Eriobotrya japonica (loquat)
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PicturesTop of page
IdentityTop of page
Preferred Scientific Name
- Eriobotrya japonica (Thunb.) Lindl.
Preferred Common Name
Other Scientific Names
- Mespilus japonica Thunb.
- Photinia japonica (Thunb.) Benth. & Hook. f. ex Asch.&Sch.
International Common Names
- English: Japanese medlar; medlar (Japanese)
- Spanish: nespereira; nispero del Japon; níspero del Japon
- French: barbassier; bibas; bibassier du Japon; neflier du Japon; néflier du Japon
- Chinese: biba; luju
- Portuguese: ameixieira-do-Japao
Local Common Names
- Brazil: ameixa-amarela; ameixa-do-canadá; ameixa-do-japao; ameixa-japonesa
- Cambodia: tôn leap
- Germany: japanische mispel; Japanische Wollmispel; Loquate
- Indonesia: lokat; lokwat; papalaan
- Italy: nespolo del Giappone; nispolero
- Japan: bipa; Japanese plum
- Malaysia/Peninsular Malaysia: lokwat
- Netherlands: japaanse Mispelboom
- Thailand: lokhwot; pee-pae
- Vietnam: nhót tây; so'n trà nhatban'; ti ba diêp
- EIOJA (Eriobotrya japonica)
Summary of InvasivenessTop of page
The following summary is from Witt and Luke (2017):
Evergreen small to medium-sized tree (10 m tall), with a rounded crown; woody at the base, primary stems erect, young stems stout, white and hairy.
China, Japan and Taiwan.
Reason for Introduction
Edible fruit and ornament.
Roadsides, disturbed land and forest edges/gaps.
Loquat seeds germinate readily under or near their parent plants, forming dense stands, to the possible detriment of native plant species.
Taxonomic TreeTop of page
- Domain: Eukaryota
- Kingdom: Plantae
- Phylum: Spermatophyta
- Subphylum: Angiospermae
- Class: Dicotyledonae
- Order: Rosales
- Family: Rosaceae
- Genus: Eriobotrya
- Species: Eriobotrya japonica
Notes on Taxonomy and NomenclatureTop of page
Eriobotrya is often confused with Mespilus, and sometimes with Crataegus and Photinia. The number of Eriobotrya species is under dispute and the opinions of authors in different countries vary. There are between 15 and 22 species, most of them originating in southern China, the rest in South-East Asia (Janick and Paull, 2008).
DescriptionTop of page
Eriobotrya japonica is a small evergreen tree, occasionally up to 10 m; shoot density varies with cultivar. Leaves on upper surface usually lustrous, lower surface often with pubescence; blades are narrow or broad, 12-30 cm long and 3-9 cm wide. Inflorescence 10-19 cm long, the main panicle axis bears five to ten branched secondary axes, with 70-100 flowers, occasionally more than 100; hermaphrodite, flower size 12-20 mm. Fruit is a pome, round, obovate or elliptical; fruit size 2-5 cm; average weight usually about 30-40 g; but some cultivars such as ‘Jiefangzhong’ average 70 g, the largest 172 g, and the Spanish cultivar ‘Marc’ averages 90 g, the largest more than 200 g. Peel and flesh are white or yellow; fruit apex concave, flat or convex, with calyx cavity closed or open; ease of fruit peeling depends on cultivars; thickness of flesh 0.5-0.8 cm, proportion of flesh usually 60-80%; number of seeds varies between one and eight, but is often three or four, each seed weighing 1.1-3.6 g (Janick and Paull, 2008).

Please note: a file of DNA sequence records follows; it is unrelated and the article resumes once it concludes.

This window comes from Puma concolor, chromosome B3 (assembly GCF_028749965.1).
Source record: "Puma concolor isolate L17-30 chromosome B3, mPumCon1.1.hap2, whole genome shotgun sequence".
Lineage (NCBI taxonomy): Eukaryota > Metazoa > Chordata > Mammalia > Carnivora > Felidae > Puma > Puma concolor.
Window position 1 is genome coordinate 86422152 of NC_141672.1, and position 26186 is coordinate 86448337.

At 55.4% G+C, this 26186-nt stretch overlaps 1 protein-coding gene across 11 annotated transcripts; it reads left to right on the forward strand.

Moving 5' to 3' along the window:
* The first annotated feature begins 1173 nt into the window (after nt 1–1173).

DistributionTop of page
Indigenous to south-eastern China, loquats are widely grown across India and South-East Asia, the East Indies, Australia, New Zealand, Madagascar, the Mediterranean region (particularly Spain and Turkey), and South Africa. Loquats are now distributed in many Asian countries, for example, Laos, Nepal, Pakistan, South Korea and Vietnam; in Armenia, Azerbaijan and Georgia; and in the Americas, including Argentina, Brazil, Chile, the mountains of Ecuador, Guatemala, Mexico and Venezuela. Generally, loquats are found between latitudes 20 and 35° north and south but can be cultivated up to latitude 45° under maritime climates (Janick and Paull, 2008).
Distribution TableTop of page
The distribution in this summary table is based on all the information available. When several references are cited, they may give conflicting information on the status. Further details may be available for individual references in the Distribution Table Details section which can be selected by going to Generate Report.
|Continent/Country/Region||Distribution||Last Reported||Origin||First Reported||Invasive||Planted||Reference||Notes|
|China||Unconfirmed record||CAB Abstracts|
|-Guangxi||Unconfirmed record||Planted, Natural||CAB Abstracts|
|-Indian Punjab||Unconfirmed record||CAB Abstracts|
|Malaysia||Present||Present based on regional distribution.|
|Ethiopia||Present||Introduced||Witt and Luke, 2017||Naturalized|
|Kenya||Present||Introduced||Invasive||CAB Abstracts; Witt and Luke, 2017|
|Rwanda||Present||Introduced||Witt and Luke, 2017||Naturalized|
|Tanzania||Present||Introduced||Witt and Luke, 2017||Naturalized|
|Uganda||Present||Introduced||Witt and Luke, 2017||Naturalized|
|Zambia||Present||Introduced||Witt and Luke, 2017||Naturalized|
|Argentina||Unconfirmed record||CAB Abstracts|
|Chile||Unconfirmed record||Planted||CAB Abstracts|
|Cyprus||Unconfirmed record||Planted||CAB Abstracts|
|Australia||Present||Present based on regional distribution.|
|-New South Wales||Present||Planted|